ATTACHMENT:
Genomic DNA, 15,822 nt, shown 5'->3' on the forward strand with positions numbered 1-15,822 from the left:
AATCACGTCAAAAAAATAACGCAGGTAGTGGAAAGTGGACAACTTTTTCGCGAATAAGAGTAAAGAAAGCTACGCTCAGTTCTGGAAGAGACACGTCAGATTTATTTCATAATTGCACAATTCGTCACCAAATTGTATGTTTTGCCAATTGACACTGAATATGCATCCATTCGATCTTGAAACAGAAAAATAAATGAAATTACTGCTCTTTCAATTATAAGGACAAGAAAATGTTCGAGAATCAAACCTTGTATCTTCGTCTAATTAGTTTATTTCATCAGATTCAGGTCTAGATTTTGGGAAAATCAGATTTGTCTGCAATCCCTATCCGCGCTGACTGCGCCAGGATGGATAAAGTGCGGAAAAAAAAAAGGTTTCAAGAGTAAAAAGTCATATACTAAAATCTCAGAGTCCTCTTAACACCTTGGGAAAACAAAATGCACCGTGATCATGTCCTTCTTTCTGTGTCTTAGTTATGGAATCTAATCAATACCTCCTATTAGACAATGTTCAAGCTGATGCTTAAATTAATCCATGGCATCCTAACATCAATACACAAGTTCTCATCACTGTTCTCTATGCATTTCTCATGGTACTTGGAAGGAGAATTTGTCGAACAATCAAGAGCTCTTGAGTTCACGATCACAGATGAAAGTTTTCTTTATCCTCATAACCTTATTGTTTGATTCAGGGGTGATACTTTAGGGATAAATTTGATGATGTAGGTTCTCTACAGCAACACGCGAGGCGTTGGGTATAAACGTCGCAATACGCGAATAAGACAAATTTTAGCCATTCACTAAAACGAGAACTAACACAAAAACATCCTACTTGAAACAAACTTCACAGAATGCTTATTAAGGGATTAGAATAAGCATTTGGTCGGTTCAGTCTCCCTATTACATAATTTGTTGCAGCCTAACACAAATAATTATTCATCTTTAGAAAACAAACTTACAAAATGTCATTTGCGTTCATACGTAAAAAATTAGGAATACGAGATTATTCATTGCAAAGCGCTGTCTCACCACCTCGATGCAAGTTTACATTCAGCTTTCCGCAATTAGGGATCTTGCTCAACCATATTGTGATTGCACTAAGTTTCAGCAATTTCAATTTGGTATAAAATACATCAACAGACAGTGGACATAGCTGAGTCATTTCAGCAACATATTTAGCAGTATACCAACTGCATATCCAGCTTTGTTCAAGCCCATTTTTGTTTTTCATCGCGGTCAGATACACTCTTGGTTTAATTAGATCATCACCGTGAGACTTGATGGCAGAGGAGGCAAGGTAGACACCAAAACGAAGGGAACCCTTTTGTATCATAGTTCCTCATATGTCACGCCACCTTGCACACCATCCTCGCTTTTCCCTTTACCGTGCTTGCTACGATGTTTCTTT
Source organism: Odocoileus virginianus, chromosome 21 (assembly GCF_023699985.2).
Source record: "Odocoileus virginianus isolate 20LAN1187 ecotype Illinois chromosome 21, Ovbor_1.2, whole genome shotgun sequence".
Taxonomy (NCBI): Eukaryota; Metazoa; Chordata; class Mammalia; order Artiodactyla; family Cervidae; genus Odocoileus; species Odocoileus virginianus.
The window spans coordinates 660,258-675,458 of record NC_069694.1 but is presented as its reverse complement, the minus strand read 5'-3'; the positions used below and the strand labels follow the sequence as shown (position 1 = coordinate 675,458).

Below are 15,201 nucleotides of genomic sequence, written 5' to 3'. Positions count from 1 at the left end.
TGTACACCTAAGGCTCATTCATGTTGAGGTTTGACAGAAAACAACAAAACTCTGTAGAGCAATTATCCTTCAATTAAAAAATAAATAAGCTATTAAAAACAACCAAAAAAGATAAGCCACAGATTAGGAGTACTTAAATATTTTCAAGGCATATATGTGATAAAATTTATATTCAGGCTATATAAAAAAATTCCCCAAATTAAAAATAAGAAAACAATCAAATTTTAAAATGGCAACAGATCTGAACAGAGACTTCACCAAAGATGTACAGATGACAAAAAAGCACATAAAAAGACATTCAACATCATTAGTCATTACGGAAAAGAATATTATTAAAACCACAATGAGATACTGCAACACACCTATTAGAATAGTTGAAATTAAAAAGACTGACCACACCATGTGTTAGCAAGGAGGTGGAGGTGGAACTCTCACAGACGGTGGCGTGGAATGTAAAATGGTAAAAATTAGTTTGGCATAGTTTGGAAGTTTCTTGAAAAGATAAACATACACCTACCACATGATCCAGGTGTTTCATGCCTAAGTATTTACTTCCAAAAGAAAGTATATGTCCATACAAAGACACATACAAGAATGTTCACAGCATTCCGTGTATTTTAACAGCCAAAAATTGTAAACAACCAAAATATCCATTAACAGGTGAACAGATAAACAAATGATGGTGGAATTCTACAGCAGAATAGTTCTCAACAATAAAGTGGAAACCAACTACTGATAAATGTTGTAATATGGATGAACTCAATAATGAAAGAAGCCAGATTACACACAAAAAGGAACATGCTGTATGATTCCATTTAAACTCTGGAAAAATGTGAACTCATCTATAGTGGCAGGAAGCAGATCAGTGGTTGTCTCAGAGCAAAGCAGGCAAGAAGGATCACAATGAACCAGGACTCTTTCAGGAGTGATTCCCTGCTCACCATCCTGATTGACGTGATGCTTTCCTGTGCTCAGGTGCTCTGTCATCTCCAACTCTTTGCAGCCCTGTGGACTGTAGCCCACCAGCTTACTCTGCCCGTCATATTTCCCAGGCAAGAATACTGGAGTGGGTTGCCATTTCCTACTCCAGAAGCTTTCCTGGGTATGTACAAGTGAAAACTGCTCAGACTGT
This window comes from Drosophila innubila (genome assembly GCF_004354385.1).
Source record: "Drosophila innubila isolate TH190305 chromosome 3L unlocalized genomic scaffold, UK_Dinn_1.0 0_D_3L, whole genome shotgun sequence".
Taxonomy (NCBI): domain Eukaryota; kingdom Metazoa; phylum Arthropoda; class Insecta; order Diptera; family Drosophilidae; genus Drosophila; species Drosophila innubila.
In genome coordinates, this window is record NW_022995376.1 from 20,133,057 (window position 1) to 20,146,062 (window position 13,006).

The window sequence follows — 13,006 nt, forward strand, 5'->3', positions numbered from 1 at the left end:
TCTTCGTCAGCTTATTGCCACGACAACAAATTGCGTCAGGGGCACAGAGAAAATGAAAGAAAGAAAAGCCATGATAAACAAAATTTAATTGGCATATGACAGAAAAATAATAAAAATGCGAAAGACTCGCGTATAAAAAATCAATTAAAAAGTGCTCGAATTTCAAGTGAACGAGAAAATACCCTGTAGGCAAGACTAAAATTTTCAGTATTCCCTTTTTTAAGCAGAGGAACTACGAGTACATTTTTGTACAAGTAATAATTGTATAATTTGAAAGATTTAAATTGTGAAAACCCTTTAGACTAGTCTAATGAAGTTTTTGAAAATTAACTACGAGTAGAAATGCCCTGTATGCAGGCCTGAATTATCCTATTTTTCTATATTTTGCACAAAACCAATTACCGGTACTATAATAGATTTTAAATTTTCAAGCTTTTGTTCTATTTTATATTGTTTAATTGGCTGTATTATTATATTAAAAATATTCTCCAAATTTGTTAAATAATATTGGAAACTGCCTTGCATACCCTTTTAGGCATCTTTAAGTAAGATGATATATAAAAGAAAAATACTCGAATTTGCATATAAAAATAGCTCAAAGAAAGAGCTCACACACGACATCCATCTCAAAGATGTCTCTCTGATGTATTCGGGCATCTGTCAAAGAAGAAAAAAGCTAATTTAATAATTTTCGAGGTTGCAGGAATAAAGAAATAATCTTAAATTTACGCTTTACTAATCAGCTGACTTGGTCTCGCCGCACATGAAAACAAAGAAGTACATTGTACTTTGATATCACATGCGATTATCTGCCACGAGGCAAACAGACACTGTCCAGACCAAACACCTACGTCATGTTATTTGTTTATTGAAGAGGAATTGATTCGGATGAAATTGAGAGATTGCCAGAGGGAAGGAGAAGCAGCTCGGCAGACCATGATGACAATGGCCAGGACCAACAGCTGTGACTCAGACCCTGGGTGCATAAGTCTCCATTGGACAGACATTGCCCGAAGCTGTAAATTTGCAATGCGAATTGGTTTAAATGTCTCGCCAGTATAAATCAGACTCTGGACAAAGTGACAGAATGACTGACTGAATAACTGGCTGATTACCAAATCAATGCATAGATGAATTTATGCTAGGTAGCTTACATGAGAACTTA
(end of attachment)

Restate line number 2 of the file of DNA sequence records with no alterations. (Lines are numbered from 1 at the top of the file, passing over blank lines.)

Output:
AATCACGTCAAAAAAATAACGCAGGTAGTGGAAAGTGGACAACTTTTTCGCGAATAAGAGTAAAGAAAGCTACGCTCAGTTCTGGAAGAGACACGTCAGATTTATTTCATAATTGCACAATTCGTCACCAAATTGTATGTTTTGCCAATTGACACTGAATATGCATCCATTCGATCTTGAAACAGAAAAATAAATGAAATTACTGCTCTTTCAATTATAAGGACAAGAAAATGTTCGAGAATCAAACCTTGTATCTTCGTCTAATTAGTTTATTTCATCAGATTCAGGTCTAGATTTTGGGAAAATCAGATTTGTCTGCAATCCCTATCCGCGCTGACTGCGCCAGGATGGATAAAGTGCGGAAAAAAAAAAGGTTTCAAGAGTAAAAAGTCATATACTAAAATCTCAGAGTCCTCTTAACACCTTGGGAAAACAAAATGCACCGTGATCATGTCCTTCTTTCTGTGTCTTAGTTATGGAATCTAATCAATACCTCCTATTAGACAATGTTCAAGCTGATGCTTAAATTAATCCATGGCATCCTAACATCAATACACAAGTTCTCATCACTGTTCTCTATGCATTTCTCATGGTACTTGGAAGGAGAATTTGTCGAACAATCAAGAGCTCTTGAGTTCACGATCACAGATGAAAGTTTTCTTTATCCTCATAACCTTATTGTTTGATTCAGGGGTGATACTTTAGGGATAAATTTGATGATGTAGGTTCTCTACAGCAACACGCGAGGCGTTGGGTATAAACGTCGCAATACGCGAATAAGACAAATTTTAGCCATTCACTAAAACGAGAACTAACACAAAAACATCCTACTTGAAACAAACTTCACAGAATGCTTATTAAGGGATTAGAATAAGCATTTGGTCGGTTCAGTCTCCCTATTACATAATTTGTTGCAGCCTAACACAAATAATTATTCATCTTTAGAAAACAAACTTACAAAATGTCATTTGCGTTCATACGTAAAAAATTAGGAATACGAGATTATTCATTGCAAAGCGCTGTCTCACCACCTCGATGCAAGTTTACATTCAGCTTTCCGCAATTAGGGATCTTGCTCAACCATATTGTGATTGCACTAAGTTTCAGCAATTTCAATTTGGTATAAAATACATCAACAGACAGTGGACATAGCTGAGTCATTTCAGCAACATATTTAGCAGTATACCAACTGCATATCCAGCTTTGTTCAAGCCCATTTTTGTTTTTCATCGCGGTCAGATACACTCTTGGTTTAATTAGATCATCACCGTGAGACTTGATGGCAGAGGAGGCAAGGTAGACACCAAAACGAAGGGAACCCTTTTGTATCATAGTTCCTCATATGTCACGCCACCTTGCACACCATCCTCGCTTTTCCCTTTACCGTGCTTGCTACGATGTTTCTTT